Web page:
Over the next few months, at least two companies will battle over who gets to build Portland's city-backed wireless Internet system. Consider the first shot fired.
WW has learned that Steve Wozniak, the iconic 55-year-old co-founder of Apple Computer, will join the board of VeriLAN, a pioneering Portland-based wireless company.
"The Woz," a bearded iconoclast who decades ago helped Steve Jobs construct the groundbreaking early Apples in Jobs' garage, should lend credibility to VeriLAN's bid to bridge the "digital divide'' and blanket central Portland with cheap wireless, radio-based Internet access.
"Steve will advise us on how best to roll out this model and make sure the city gets the benefits everyone keeps talking about," says VeriLAN CEO Clive Cook.
Wozniak's link to VeriLAN comes after years of City Hall chatter about creating a wireless (commonly referred to as "wi-fi") system that would operate, at least in part, as a public utility.
The basic idea: The city and other public bodies help a private company build the system by providing free facilities, bureaucratic help and a built-in client base.
In return, the private company guarantees some level of low-cost access for low-income citizens, public services and schools. The system's operator could profit by wholesaling bandwidth to other companies, which in turn could sell premium high-speed accounts to individuals and businesses.
The city-orchestrated brainstorming—which involved the Portland Development Commission, Portland Public Schools, TriMet, various high-tech companies and digital-divide activists—created broad outlines for bidders to follow in a competitive process that starts on Halloween.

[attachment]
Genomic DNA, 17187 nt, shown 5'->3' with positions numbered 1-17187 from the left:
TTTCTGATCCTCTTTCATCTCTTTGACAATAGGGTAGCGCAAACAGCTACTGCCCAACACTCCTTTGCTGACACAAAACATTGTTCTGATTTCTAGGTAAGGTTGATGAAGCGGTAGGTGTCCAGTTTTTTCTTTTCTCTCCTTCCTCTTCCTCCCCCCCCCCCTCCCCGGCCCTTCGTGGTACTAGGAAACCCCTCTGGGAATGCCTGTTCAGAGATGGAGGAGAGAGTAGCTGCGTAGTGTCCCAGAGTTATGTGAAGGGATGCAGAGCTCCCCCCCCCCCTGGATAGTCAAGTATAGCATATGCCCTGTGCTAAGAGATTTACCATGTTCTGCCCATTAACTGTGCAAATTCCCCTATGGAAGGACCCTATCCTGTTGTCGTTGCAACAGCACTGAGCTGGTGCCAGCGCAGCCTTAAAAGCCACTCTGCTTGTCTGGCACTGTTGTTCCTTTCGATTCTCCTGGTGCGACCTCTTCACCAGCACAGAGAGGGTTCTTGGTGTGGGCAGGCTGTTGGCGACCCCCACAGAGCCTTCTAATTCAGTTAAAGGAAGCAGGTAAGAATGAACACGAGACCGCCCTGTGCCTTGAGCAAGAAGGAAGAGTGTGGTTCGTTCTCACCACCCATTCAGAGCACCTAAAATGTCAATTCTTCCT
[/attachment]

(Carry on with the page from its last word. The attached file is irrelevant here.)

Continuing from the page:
The private operator that wins the job will start by swaddling downtown and the Central Eastside in wireless, with expansion (and cost) to be determined in negotiations with the winning bidder.
VeriLAN is expected to joust with EarthLink, an Atlanta-based Internet provider moving aggressively to win citywide wi-fi business nationally.
The Portland company has national designs of its own. After launching the United States' first private, subscribers-only wireless Internet service in 2003, VeriLAN views public-private efforts as wireless's future.
"This model gives you the anchor tenants—the city, the schools and TriMet—and at the same time creates an open, competitive network," Cook says. "With the separation between the wholesale side and the retail service providers, you retain the benefits of the market."
Wozniak, who was unavailable for an interview, became a free-floating entrepreneur and philanthropist after leaving Apple in 1985.
A selection committee will interview companies gunning for the project Nov. 28 and make a recommendation by the end of 2005. Work on the system is expected to begin next spring.
For more information, see www.pdc.us/unwire